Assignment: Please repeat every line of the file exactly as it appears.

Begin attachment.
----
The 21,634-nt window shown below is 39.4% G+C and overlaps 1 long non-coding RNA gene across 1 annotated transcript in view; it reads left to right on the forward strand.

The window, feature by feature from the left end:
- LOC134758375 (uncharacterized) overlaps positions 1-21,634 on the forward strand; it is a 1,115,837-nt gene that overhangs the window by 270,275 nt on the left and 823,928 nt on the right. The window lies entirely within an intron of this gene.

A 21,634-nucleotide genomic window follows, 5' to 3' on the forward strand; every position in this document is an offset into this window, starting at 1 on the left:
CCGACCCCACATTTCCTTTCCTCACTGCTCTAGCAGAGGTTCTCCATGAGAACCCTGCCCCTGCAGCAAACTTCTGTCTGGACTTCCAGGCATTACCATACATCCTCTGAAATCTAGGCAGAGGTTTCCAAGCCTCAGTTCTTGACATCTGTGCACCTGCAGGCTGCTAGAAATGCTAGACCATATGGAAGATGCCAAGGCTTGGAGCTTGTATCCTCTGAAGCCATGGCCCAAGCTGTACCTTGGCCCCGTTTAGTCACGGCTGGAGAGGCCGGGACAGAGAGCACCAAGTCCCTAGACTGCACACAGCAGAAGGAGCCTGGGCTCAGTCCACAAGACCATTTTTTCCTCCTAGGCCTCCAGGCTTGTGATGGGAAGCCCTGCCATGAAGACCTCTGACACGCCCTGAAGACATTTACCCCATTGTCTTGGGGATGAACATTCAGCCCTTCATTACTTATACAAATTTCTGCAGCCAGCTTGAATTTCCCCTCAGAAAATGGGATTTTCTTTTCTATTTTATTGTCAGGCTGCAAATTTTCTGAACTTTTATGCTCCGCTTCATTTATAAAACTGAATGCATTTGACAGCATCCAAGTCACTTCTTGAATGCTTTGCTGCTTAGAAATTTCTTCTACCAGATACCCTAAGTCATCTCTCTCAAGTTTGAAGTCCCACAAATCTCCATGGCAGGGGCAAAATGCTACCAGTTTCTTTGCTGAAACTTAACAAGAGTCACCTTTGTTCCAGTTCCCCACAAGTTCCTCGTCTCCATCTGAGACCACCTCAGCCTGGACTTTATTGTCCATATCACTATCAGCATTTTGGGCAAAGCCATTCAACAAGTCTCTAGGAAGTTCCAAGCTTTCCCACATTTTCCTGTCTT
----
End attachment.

The 21,634-nt window shown below is 39.4% G+C and overlaps 1 long non-coding RNA gene across 1 annotated transcript in view; it reads left to right on the forward strand.

The window, feature by feature from the left end:
- LOC134758375 (uncharacterized) overlaps positions 1-21,634 on the forward strand; it is a 1,115,837-nt gene that overhangs the window by 270,275 nt on the left and 823,928 nt on the right. The window lies entirely within an intron of this gene.

A 21,634-nucleotide genomic window follows, 5' to 3' on the forward strand; every position in this document is an offset into this window, starting at 1 on the left:
CCGACCCCACATTTCCTTTCCTCACTGCTCTAGCAGAGGTTCTCCATGAGAACCCTGCCCCTGCAGCAAACTTCTGTCTGGACTTCCAGGCATTACCATACATCCTCTGAAATCTAGGCAGAGGTTTCCAAGCCTCAGTTCTTGACATCTGTGCACCTGCAGGCTGCTAGAAATGCTAGACCATATGGAAGATGCCAAGGCTTGGAGCTTGTATCCTCTGAAGCCATGGCCCAAGCTGTACCTTGGCCCCGTTTAGTCACGGCTGGAGAGGCCGGGACAGAGAGCACCAAGTCCCTAGACTGCACACAGCAGAAGGAGCCTGGGCTCAGTCCACAAGACCATTTTTTCCTCCTAGGCCTCCAGGCTTGTGATGGGAAGCCCTGCCATGAAGACCTCTGACACGCCCTGAAGACATTTACCCCATTGTCTTGGGGATGAACATTCAGCCCTTCATTACTTATACAAATTTCTGCAGCCAGCTTGAATTTCCCCTCAGAAAATGGGATTTTCTTTTCTATTTTATTGTCAGGCTGCAAATTTTCTGAACTTTTATGCTCCGCTTCATTTATAAAACTGAATGCATTTGACAGCATCCAAGTCACTTCTTGAATGCTTTGCTGCTTAGAAATTTCTTCTACCAGATACCCTAAGTCATCTCTCTCAAGTTTGAAGTCCCACAAATCTCCATGGCAGGGGCAAAATGCTACCAGTTTCTTTGCTGAAACTTAACAAGAGTCACCTTTGTTCCAGTTCCCCACAAGTTCCTCGTCTCCATCTGAGACCACCTCAGCCTGGACTTTATTGTCCATATCACTATCAGCATTTTGGGCAAAGCCATTCAACAAGTCTCTAGGAAGTTCCAAGCTTTCCCACATTTTCCTGTCTT